Absolutely. We’ve spoken a lot about the ageist attitude in doctors and healthcare workers but we must not ignore the fact that many of these patients feel old themselves and because anaemia is so debilitating in terms of symptoms, it makes them feel worse. Very often patients refuse to have painful investigations because they feel it will not improve their lifestyle, it will not improve their lifespan. The treatments are cumbersome and so they will literally tell us, “Oh, I’m too old. Why do I need this?”

How do you advise clinicians to tackle these problems of diagnosis and ageism within the family or the patient?

A lot of it goes through education, both education of physicians - general care physicians, general physicians in hospitals who see these patients come into A&E and to make them aware that there are treatments and that being anaemic and transfusion dependent does not need to be the outcome in these patients.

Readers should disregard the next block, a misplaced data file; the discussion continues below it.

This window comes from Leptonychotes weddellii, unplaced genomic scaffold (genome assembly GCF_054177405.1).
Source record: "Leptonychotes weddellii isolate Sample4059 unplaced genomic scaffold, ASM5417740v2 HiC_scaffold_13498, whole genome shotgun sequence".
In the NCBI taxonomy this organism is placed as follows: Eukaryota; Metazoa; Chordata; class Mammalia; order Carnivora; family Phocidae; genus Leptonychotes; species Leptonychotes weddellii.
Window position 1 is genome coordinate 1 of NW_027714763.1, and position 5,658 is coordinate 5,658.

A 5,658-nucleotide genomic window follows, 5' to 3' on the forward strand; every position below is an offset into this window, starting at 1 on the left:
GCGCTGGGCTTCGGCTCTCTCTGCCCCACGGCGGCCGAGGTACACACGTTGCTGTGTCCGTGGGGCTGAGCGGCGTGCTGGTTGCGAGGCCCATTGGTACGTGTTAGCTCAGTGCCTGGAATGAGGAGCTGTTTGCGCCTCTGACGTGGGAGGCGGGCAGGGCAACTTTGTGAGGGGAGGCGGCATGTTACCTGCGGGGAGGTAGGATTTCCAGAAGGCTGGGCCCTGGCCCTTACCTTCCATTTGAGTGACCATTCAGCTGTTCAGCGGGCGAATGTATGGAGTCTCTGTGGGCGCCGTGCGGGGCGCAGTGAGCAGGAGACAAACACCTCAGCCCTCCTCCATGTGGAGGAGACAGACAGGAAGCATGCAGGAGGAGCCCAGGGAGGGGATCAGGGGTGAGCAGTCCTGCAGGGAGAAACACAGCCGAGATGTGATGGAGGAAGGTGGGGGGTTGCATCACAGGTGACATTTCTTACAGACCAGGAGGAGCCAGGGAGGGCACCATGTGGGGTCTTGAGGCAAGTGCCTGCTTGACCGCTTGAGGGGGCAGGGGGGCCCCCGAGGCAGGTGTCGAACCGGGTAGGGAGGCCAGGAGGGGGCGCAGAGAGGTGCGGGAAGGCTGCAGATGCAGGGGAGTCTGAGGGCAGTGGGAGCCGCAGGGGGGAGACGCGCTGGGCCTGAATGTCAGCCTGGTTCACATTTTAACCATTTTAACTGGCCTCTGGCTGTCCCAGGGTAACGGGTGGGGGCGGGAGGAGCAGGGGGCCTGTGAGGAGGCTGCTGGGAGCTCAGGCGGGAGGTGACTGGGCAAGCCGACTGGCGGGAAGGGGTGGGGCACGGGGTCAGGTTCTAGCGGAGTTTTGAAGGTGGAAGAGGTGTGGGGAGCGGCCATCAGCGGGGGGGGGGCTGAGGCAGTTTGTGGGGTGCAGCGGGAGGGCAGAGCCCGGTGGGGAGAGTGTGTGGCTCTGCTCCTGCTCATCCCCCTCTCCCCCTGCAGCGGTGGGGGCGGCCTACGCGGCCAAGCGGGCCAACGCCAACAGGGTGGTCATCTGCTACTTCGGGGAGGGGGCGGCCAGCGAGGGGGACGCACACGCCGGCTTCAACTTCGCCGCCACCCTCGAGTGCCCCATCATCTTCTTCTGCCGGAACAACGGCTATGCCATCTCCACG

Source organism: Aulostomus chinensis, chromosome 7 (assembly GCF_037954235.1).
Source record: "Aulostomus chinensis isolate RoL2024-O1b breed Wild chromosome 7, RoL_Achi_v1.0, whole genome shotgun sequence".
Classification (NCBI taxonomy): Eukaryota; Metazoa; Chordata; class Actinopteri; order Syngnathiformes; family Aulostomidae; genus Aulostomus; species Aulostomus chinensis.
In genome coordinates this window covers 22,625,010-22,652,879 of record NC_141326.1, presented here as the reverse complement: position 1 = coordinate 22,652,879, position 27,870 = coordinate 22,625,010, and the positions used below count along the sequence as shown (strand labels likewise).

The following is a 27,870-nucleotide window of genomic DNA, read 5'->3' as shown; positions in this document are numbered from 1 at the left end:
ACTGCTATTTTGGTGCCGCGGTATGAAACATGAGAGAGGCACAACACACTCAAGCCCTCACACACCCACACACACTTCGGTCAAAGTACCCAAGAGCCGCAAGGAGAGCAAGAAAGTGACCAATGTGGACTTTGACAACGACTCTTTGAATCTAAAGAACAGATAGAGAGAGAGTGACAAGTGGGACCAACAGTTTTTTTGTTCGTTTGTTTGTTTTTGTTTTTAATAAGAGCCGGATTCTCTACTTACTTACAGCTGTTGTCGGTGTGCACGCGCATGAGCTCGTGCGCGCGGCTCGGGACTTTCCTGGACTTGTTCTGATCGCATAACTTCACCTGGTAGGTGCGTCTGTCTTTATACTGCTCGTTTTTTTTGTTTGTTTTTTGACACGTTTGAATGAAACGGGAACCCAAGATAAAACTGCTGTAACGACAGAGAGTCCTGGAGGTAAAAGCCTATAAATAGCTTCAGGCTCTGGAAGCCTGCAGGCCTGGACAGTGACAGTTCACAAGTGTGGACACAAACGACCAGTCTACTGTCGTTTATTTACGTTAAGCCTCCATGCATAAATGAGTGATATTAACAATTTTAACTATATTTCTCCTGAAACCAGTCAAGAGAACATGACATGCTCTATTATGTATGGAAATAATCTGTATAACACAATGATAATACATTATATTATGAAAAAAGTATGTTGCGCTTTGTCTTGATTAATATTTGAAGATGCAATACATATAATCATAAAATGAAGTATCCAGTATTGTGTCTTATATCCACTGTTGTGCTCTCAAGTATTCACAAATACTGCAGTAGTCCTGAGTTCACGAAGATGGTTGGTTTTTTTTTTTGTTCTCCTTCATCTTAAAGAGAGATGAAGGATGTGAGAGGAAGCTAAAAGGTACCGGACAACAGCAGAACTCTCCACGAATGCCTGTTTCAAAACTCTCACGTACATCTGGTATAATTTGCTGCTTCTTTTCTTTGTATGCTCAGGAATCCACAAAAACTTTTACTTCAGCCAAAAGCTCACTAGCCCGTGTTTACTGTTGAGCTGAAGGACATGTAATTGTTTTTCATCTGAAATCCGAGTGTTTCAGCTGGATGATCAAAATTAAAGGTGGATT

The second thing, it’s very important to stress to the patients and their families that even though they are ill now, and it seems to be a very chronic indolent thing, they can improve and they can get better. Patients, when they become transfusion independent, their lives are transformed because when you’re having transfusions you have a peak of haemoglobin then most of the time you’re well below your comfort zone until you have another transfusion. So it’s only a few days in which you are in a comfortable healthy state, whereas when you become transfusion independent your haemoglobin is always high and your quality of life improves dramatically.

What are the treatments that you recommend for older patients?

Before deciding on the treatment, the patient does need to have an accurate diagnosis because there are two classes of MDS patients. We have the low risk patients and the high risk patients and I know I seem to be stressing the diagnosis, but without a bone marrow it’s impossible to make these decisions.